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FASEB J. 2010 Mar;24(3):731-9. doi: 10.1096/fj.09-141929. Epub 2009 Oct 19.

Tlr2 is critical for diet-induced metabolic syndrome in a murine model.

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Texas Children's Hospital, Section of Pediatric Gastroenterology, 1102 Bates St., Texas Children's Feigin Center, Rm. 860B, Houston, TX, 77030, USA.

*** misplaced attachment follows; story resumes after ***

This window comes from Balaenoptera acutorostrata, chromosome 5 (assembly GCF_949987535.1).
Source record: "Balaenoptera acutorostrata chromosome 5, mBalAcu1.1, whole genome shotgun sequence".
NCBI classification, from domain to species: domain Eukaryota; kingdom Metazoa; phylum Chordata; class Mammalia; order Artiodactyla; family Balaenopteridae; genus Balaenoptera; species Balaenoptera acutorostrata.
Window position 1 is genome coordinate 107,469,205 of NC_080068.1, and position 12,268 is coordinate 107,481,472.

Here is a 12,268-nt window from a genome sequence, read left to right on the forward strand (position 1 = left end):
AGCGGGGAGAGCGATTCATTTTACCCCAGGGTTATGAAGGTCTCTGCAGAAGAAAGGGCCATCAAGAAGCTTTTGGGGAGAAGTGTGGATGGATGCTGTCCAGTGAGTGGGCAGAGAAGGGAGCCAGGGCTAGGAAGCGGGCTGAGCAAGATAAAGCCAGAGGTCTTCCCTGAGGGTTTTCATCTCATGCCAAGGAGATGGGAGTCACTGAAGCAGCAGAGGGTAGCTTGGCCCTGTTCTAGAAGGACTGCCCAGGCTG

Obesity and its associated comorbidities, termed metabolic syndrome, are increasingly prevalent, and they pose a serious threat to the health of individuals and populations. Gene-environment interactions have been scrutinized since the kinetics of the increased prevalence of obesity would argue against a purely genetic etiology. Toll-like receptors (TLRs), widely expressed and highly conserved transmembrane receptors, are at the intersection of diet and metabolism, and may therefore be important determinants of weight gain and its sequellae. We sought specifically to determine the role of Tlr2 in the development of obesity and metabolic syndrome utilizing two dietary models that approximate contemporary diet compositions. Using C57BL/6 Hsd mice (wild type, WT) and mice with a targeted mutation in Tlr2 (Tlr2(-/-)), we showed that mice lacking TLR2 are substantially protected from diet-induced adiposity, insulin resistance, hypercholesterolemia, and hepatic steatosis. In adipose tissue, Tlr2 deletion was associated with attenuation of adipocyte hypertrophy, as well as diminished macrophage infiltration and inflammatory cytokine expression.-Himes, R. W., Smith, C. W. Tlr2 is critical for diet-induced metabolic syndrome in a murine model.

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